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mathstina Group Title

At what point on the paraboloid y = x^2+z^2 is the tangent plane parallel to the plane x+2y+3z=1?

  • one year ago
  • one year ago

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  1. TuringTest Group Title
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    find the gradient of the surface

    • one year ago
  2. mathstina Group Title
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    <2,-1,2>

    • one year ago
  3. TuringTest Group Title
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    grad f=<2x, -1, 2z>

    • one year ago
  4. mathstina Group Title
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    yes

    • one year ago
  5. TuringTest Group Title
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    ok, now since we can't plug in anything that will change y, let's multiply the gradient by a scalar to get the j-component equal to 2 like it is for the plane

    • one year ago
  6. mathstina Group Title
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    multiply by -2

    • one year ago
  7. TuringTest Group Title
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    right, and so we get?

    • one year ago
  8. mathstina Group Title
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    grad f=<-4x,2y, -4z>

    • one year ago
  9. TuringTest Group Title
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    grad f=<-4x,2,-4z> that y can't just appear from nowhere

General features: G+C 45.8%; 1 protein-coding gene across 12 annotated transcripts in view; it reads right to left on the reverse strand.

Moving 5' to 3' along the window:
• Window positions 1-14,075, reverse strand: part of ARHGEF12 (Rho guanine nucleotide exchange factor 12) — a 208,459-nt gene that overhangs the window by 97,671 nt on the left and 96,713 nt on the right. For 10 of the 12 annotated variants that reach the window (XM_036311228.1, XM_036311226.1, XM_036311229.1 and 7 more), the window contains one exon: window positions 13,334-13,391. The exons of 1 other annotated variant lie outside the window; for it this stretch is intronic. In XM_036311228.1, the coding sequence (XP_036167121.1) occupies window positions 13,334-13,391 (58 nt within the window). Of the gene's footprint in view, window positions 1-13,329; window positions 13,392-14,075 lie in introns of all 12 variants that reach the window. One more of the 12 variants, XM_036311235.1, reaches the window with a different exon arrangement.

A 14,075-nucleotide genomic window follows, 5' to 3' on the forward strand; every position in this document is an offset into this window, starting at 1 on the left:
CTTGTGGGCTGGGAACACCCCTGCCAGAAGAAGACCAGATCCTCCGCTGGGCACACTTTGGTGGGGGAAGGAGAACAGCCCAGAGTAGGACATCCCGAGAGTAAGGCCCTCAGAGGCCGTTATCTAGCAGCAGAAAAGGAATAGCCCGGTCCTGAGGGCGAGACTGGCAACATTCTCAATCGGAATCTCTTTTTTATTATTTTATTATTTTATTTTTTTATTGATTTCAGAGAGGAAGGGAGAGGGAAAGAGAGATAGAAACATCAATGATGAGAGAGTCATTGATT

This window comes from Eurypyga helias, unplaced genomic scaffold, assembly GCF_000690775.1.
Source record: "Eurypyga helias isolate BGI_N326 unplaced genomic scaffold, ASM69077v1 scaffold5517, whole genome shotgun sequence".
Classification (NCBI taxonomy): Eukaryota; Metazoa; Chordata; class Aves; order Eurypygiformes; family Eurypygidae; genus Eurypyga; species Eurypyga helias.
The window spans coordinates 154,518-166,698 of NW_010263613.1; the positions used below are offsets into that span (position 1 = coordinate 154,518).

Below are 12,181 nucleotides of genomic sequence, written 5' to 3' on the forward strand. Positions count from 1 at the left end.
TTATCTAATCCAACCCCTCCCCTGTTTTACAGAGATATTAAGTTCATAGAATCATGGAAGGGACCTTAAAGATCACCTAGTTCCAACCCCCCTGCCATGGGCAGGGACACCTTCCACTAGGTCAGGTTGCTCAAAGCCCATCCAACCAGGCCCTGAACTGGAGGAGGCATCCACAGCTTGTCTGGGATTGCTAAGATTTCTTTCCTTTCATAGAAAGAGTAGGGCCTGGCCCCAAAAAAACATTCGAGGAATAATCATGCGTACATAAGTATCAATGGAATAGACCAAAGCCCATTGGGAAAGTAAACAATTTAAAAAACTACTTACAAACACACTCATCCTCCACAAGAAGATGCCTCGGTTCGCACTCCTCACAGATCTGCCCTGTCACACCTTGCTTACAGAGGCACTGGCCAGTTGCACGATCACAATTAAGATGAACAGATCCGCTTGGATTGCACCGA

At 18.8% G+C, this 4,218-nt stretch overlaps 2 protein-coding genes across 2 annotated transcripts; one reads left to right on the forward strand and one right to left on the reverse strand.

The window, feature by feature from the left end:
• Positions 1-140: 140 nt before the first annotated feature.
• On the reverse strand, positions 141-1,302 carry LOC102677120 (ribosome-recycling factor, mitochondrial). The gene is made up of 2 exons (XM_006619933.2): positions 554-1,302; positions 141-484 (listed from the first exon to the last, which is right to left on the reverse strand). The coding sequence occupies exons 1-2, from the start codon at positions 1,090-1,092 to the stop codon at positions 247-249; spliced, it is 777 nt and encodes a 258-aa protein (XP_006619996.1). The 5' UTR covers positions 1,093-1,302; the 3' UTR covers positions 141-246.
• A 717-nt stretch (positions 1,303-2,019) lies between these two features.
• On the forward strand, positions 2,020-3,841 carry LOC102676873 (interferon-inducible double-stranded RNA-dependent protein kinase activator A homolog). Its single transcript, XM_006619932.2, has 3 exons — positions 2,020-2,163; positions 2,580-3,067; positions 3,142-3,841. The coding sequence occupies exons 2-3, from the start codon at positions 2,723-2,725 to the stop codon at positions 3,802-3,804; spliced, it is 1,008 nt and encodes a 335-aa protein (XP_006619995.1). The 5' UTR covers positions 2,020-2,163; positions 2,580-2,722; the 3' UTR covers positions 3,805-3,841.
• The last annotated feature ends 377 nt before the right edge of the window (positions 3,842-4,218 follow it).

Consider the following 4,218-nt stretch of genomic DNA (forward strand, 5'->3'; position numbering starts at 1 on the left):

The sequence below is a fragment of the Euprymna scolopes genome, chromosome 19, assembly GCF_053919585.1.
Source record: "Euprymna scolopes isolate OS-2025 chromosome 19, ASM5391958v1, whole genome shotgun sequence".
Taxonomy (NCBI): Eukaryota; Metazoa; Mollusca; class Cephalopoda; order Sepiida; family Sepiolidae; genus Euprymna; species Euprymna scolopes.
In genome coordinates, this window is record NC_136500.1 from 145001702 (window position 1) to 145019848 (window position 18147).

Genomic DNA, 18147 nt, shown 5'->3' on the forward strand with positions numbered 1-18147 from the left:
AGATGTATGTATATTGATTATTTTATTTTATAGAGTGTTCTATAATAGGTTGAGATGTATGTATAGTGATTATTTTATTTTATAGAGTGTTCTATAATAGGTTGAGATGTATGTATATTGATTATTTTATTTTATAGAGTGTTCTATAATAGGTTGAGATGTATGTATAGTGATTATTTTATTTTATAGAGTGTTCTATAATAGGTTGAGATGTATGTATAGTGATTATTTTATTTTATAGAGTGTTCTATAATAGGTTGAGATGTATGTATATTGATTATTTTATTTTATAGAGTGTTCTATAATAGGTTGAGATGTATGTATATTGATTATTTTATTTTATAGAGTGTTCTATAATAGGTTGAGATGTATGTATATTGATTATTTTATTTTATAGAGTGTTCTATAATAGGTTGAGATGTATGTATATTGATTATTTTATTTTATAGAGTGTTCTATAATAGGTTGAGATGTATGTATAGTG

• one year ago
  10. TuringTest Group Title
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    so what value of x makes the i-components equal for the plane and grad f ? what value of z makes the k-components equal?

    • one year ago
  11. mathstina Group Title
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    x=1/2and z= 3/2 ???

    • one year ago
  12. TuringTest Group Title
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    from the equation as we have it we need x=-1/4 and z=-3/4

    • one year ago
  13. mathstina Group Title
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    ok.

    • one year ago
  14. TuringTest Group Title
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    that's all then... boring problem

    • one year ago
  15. mathstina Group Title
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    why qns with sphere have 2 sets of points?

    • one year ago
  16. TuringTest Group Title
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    hm... seems strange that y does not matter. Maybe I messed this one up :P

    • one year ago
  17. TuringTest Group Title
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    sorry? what do you mean?

    • one year ago
  18. mathstina Group Title
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    for qns with sphere has 2 sets of points as ans why?

    • one year ago
  19. TuringTest Group Title
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    what do you mean it has 2 sets of points?

    • one year ago
  20. mathstina Group Title
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    the ans fot this qn is (-1/4, -2,-3/4)

    • one year ago
  21. TuringTest Group Title
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    the way we did it it looks like y does not matter, so (-1/4,y,-3/4) seems strange that y does not matter though, maybe I made a mistake... not sure

    • one year ago
  22. mathstina Group Title
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    so the point for y is 0 or -1?

    • one year ago
  23. TuringTest Group Title
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    neither, the result says y can be anything, so just write y=y

    • one year ago
  24. amistre64 Group Title
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    isnt y a function if x and z to begin with? y = x^2 + z^2; therefore y=1/4

    • one year ago
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